Hump Day is here!
2009-07-08 04:29:48.000 – Ryan Knapp, Staff Meteorologist
In life, we all face little humps that we have to get up over to move on with life. With this comment, I will talk about some of the little humps I experience working up here. Why am I writing about my humps? Well, last week when my shift started, I learned what a ‘hump day’ was when I read the title of a facebook posting by the Mount Washington Auto Road. I hade no idea what it was referring to so after some google searches, I found out that a ‘hump day’ refers to the middle of the work week, which is normally Wednesday, because it is like climbing over a proverbial hill to get through a tough work week. For the crew at the Mount Washington Observatory, our hump days are Saturday/Sunday since we start and end our work week on Wednesdays. So I learned a new term but later, I learned from our interns that something else with a hump would be making today’s hump day extra unique as a camel is planning on coming up to the summit via the auto road.
So I have seen foxes up here, seen pictures of bears, and moose but an actual camel will be a first for us. Now, all of this is weather pending so there is a chance looking at today’s forecast that this might not happen but we will see. If you want to find out more information about Josh the camels’ journey, you can check out the auto roads blog. (And as a footnote, this is an auto road event and we are just passing along what we know from their website. All inquires should go to them via their email and phone numbers.)
But those weren’t the only humps of note recently. On June 23rd, we passed the hump of days getting longer with a maximum of 944 minutes of expected sunshine. So from now on, the days will only be getting shorter until December. We passed the half way mark for the common year on July 2nd, 2009 at 12 pm. It was the 183rd day of the year so there were 182 days and 12 hours before it and 182 days and 12 hours after it. So the hump day for the year is now history with 2010 only a blink away. And today, we will be passing another date/time mark that I will never again see in my lifetime. Now, I know this fact won’t be true for everyone. But, for me it is since this is how I write my date and times: month/day/year, hour (out of 24):minutes:seconds. So, today at 10:11:12 EST, my date and time code will read: 07/08/09 10:11:12 EST (or a succession of numbers 7-12).
Now, in meteorological terms, July can mark a climatological hump for the year but for Mount Washington, July marks the start of a new year as our weather calendar starts in July and ends in June the following year. So, this past week I worked through a statistical hump of monthly data to find our yearly maximums, minimums, and averages. So, here is what I found: Our average temperature was 27.4F which was only 0.2F above normal. Our maximum was 68F on August 22, 2008 and our minimum was 27F below on January 1, 2009. We received 94.86 inches of precipitation, 7.05 inches below normal. We received 221.0 inches of snow, 91.6 inches below normal. Our winds averaged 34.1 mph, 0.9 mph below normal with a peak gust of 132 mph from the NW on January 1, 2009. We had 126 days with winds 73 mph or greater and of those, 32 of them had winds 100 mph or greater. We received 33% of our normal sunshine minutes, had 31 days of clear skies, 61 of partly cloudy skies, and 273 days of mostly cloudy or cloudy days. There were 326 days with fog recorded and we had 145 days with rain and 141 days with snow. So, overall an average year except for our precipitation totals which were below what they should have been.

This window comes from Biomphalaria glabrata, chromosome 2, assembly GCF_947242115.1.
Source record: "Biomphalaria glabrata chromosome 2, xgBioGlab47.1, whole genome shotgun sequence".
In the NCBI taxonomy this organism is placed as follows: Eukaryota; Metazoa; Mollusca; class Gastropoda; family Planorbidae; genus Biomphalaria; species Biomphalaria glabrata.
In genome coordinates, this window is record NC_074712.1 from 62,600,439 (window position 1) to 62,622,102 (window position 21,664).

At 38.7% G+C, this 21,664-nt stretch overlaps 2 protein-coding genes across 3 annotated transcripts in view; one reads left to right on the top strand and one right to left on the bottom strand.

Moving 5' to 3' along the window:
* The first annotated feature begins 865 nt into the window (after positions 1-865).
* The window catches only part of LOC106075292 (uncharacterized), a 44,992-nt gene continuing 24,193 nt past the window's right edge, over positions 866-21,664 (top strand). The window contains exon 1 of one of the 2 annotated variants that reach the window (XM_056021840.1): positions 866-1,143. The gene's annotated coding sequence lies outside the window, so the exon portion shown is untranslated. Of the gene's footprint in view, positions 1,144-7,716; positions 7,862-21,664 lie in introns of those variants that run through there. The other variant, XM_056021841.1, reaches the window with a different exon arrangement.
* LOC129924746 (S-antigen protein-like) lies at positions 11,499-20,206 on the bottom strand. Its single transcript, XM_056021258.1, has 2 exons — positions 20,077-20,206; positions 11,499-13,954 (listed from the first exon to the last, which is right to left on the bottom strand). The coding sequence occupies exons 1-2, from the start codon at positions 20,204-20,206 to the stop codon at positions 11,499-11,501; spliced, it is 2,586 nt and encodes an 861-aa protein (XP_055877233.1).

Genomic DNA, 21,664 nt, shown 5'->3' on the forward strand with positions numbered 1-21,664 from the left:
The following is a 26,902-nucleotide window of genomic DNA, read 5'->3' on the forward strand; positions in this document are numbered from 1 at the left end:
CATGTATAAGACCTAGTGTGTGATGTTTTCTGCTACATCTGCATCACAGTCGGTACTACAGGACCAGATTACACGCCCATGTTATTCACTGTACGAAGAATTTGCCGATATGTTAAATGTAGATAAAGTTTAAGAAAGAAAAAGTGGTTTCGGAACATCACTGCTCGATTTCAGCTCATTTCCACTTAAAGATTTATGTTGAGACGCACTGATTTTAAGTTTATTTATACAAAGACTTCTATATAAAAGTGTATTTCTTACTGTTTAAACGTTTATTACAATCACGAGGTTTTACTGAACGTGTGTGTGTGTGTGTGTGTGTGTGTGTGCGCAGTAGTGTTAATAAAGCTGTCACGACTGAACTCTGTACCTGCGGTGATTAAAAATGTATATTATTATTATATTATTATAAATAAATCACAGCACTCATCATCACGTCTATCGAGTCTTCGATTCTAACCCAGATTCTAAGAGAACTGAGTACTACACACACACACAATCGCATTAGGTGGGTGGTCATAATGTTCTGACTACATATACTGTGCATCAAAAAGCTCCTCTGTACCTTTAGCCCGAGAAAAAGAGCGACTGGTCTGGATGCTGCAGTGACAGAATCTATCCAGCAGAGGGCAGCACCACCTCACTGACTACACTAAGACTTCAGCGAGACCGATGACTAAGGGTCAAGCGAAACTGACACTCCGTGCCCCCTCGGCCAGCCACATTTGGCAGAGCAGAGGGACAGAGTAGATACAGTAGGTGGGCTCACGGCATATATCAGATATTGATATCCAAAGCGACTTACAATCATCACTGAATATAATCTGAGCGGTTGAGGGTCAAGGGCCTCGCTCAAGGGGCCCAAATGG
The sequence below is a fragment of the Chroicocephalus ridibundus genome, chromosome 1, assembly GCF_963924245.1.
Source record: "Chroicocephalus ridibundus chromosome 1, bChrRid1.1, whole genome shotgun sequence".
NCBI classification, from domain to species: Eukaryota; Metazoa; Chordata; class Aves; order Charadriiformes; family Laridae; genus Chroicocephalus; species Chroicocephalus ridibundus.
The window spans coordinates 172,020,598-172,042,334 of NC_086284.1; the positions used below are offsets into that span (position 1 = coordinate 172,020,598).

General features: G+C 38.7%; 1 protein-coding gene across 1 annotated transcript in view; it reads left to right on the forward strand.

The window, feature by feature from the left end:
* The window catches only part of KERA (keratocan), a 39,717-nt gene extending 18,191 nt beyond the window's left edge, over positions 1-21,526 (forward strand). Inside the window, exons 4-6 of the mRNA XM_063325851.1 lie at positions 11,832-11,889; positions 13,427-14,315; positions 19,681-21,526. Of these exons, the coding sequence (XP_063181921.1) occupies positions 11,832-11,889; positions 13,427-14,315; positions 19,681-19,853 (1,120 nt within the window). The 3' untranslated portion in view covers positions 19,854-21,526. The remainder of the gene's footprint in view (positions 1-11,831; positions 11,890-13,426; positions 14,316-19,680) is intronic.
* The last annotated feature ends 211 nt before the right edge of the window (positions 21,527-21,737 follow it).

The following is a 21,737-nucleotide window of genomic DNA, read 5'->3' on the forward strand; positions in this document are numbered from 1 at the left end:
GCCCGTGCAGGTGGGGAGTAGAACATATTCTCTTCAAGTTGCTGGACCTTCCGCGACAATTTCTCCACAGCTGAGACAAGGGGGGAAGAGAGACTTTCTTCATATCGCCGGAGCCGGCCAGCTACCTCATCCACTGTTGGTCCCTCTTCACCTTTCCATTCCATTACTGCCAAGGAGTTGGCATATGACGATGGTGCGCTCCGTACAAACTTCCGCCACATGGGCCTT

And the last of the humps I experienced this week were physical humps I saw. On Monday, we cleared and I was able to see Camel’s Hump, VT, which is a visibility marker that is 79 miles to our west (we also have plenty of jokes with this mountain). It is also Vermont’s third highest peak and highest undeveloped peak. Monday also brought about a brilliant double rainbow to our east which has the shape of two colorful humps. And had we been able to see them with the naked eye, I am sure the third, fourth, fifth or sixth order rainbows would have been just as brilliant. And the last hump would be the hump of rocks to my right every time I go out to the observation deck to do an observation. This last hump would be the physical summit of Mount Washington at 6288 feet. In the fog or in the clear, this hump serves to remind me of where I am at and one of the reason I enjoy being here no matter what time of the day, week, or year it is.
Observatory footnote: The Observatory’s Summer EduTrip program is in full swing. If you’ve ever wanted to spend a night on top of Mount Washington, and learn more about the weather and environment of the mountain, this is your chance. The trips include transportation up and down the mountain, overnight stay at the Observatory, and informal, guided informational sessions. We still have some spaces open on this week’s trip, which is this Thursday and Friday. So if you’d like to experience life on the Rockpile, click here to learn more.
Ryan Knapp, Staff Meteorologist